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Meditations on the Tarot: A Journey into Christian Hermeticism (French: Méditations sur les 22 arcanes majeurs du Tarot) is an esoteric Christian book originally written in French with the date of 21 May 1967 given by the author at the end of the last chapter, and published posthumously and anonymously in 1980. This was followed by translation into German (Die großen Arcana des Tarot : Meditationen, ISBN 978-3906371054). An English translation was then published in 1985, with Robert A. Powell basing his rendering on the author's original French manuscript, whereas the published French edition (ISBN 978-2700703696) does not always follow the French original manuscript.

Meditations on the Tarot: A Journey into Christian Hermeticism
Cover
2005 edition published by Penguin Group
AuthorAnonymous
Original titleMéditations sur les 22 arcanes majeurs du Tarot
TranslatorRobert A. Powell
CountryFrance
LanguageFrench
PublisherÉditions Aubier-Montaigne [fr] (French edition)
Amity House; Penguin Group (English edition)
Publication date
1980
Published in English
1985
Pages774 (first French edition)
658 (first English edition)
ISBN9782700702088

The author is known, but has requested to remain anonymous. It is included in the bibliography of books ascribed to Valentin Tomberg.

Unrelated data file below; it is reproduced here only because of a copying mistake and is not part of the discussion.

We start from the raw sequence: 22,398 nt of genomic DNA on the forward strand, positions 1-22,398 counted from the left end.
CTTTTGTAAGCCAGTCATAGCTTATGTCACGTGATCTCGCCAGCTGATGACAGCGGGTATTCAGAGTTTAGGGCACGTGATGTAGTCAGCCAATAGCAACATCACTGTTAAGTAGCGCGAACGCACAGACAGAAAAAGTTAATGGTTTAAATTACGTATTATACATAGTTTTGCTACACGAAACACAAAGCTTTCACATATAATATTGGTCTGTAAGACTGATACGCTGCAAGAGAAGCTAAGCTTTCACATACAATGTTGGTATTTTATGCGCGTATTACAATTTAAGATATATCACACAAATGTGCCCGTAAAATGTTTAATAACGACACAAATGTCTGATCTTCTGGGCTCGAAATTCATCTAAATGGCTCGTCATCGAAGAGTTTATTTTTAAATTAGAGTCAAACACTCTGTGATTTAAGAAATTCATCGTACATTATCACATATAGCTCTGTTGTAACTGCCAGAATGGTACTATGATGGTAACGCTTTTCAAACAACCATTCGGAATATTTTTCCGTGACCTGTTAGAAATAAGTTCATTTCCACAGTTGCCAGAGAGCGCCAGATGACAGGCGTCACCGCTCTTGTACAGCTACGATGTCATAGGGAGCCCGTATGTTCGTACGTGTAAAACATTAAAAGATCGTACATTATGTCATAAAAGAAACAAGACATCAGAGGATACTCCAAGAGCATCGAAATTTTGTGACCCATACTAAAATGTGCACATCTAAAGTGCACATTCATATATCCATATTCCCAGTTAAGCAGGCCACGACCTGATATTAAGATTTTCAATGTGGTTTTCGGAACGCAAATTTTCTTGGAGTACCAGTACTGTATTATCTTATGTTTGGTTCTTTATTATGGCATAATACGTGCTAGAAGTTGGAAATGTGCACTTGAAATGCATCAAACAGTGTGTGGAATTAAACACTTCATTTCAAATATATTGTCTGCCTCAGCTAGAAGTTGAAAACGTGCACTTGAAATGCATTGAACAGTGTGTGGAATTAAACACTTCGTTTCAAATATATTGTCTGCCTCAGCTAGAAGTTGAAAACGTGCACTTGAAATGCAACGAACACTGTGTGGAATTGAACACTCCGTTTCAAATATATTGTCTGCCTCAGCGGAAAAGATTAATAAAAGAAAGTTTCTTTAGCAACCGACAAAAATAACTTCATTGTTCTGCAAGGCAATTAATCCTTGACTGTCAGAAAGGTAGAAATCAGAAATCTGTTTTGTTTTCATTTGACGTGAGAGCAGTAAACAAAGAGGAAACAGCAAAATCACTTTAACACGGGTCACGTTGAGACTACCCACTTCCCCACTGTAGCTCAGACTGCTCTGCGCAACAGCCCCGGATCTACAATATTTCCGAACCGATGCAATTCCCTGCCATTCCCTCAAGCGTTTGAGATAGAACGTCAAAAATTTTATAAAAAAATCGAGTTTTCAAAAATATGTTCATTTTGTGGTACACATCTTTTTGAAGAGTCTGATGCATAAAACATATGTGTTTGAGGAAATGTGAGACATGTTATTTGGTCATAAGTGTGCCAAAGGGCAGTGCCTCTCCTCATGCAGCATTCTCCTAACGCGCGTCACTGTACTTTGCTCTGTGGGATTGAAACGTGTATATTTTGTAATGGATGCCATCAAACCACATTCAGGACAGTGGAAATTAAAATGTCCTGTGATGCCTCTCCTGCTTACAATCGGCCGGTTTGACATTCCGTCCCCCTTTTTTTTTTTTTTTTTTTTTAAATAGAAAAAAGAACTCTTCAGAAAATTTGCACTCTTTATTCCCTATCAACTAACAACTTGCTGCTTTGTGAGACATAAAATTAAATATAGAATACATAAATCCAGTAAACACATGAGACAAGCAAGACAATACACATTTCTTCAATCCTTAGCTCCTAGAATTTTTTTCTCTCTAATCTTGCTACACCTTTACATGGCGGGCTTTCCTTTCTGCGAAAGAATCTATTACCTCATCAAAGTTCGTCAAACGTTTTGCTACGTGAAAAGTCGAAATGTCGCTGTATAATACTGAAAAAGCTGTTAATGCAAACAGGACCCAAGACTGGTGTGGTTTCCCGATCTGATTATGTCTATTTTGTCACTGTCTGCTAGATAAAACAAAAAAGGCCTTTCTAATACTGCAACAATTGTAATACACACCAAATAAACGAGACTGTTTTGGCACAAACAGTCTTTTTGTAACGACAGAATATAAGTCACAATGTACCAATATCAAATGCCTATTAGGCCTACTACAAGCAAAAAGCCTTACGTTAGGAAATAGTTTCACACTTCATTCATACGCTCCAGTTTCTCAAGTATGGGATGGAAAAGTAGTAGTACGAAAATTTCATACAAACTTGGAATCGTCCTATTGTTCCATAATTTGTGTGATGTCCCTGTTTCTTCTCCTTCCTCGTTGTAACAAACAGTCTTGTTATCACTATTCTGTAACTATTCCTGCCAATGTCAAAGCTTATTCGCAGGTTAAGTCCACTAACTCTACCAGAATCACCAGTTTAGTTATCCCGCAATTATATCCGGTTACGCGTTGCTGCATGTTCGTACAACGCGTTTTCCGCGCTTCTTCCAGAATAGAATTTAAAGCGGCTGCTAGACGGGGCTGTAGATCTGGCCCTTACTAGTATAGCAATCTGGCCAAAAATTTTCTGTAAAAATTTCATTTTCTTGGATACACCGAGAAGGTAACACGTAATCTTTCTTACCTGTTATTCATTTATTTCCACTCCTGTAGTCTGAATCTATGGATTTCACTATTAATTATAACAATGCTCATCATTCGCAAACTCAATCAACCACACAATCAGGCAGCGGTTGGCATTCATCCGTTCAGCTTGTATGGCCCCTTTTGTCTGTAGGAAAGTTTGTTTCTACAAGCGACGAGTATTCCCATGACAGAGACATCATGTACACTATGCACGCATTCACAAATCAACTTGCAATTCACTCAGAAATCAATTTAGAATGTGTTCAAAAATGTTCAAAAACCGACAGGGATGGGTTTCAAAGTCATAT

The Afterword states that "The author wished to remain anonymous in order to allow the work to speak for itself, to avoid the interposition of any kind of personal element between the work and the reader--reasons that we respect."[1]

The author is clearly a Roman Catholic, although the ideas expressed are often not commonly associated with Catholic dogma. The body of the work is divided into 22 Chapters, called "Letters", with a Foreword by the author and an Afterword by Hans Urs von Balthasar, a Swiss theologian nominated to be a Cardinal. Each chapter is centered on a card from the Major Arcana of the Tarot of Marseilles.

Each card is taken as an "arcanum," which the author defines in part in Letter I: The Magician as "... that which it is necessary to 'know' in order to be fruitful in a given domain of spiritual life. ... a 'ferment' or an 'enzyme' whose presence stimulates the spiritual and the psychic life of man." He writes that they "are neither allegories nor secrets ... [but] authentic symbols ... [which] conceal and reveal their sense at one and the same time according to the depth of meditation." The symbolism of the cards is taken as a springboard for discussing and describing various aspects of Christian spiritual life and growth.

Sources cited in the work are many; the most common one is the Bible, followed by an array of saints, theologians, mystics, philosophers, occultists, and other writers, notably including Henri Bergson, Buddha, Goethe, Jung, Kant, Eliphas Lévi, Nietzsche, Fabre d'Olivet, Origen, Papus, Joséphin Péladan, Philip of Lyons, Plato, St. Albertus Magnus, St. Anthony the Great, St. Augustine, St. Bonaventura, St. Dionysius the Areopagite, St. Francis of Assisi, St. John of the Cross, St. Theresa of Ávila, St. Thomas Aquinas, Louis-Claude de Saint-Martin, Saint-Yves d'Alveydre, Dr. Rudolf Steiner, Fr. Pierre Teilhard de Chardin, Laozi, Hermes Trismegistus, and Oswald Wirth (major entries taken in alphabetical order from the index).

ReferencesEdit

  1. ^ Anonymous (1985). Meditations on the Tarot: A Journey into Christian Hermeticism. New York: Jeremy P. Tarcher / Putnam. ISBN 1-58542-161-8.

External linksEdit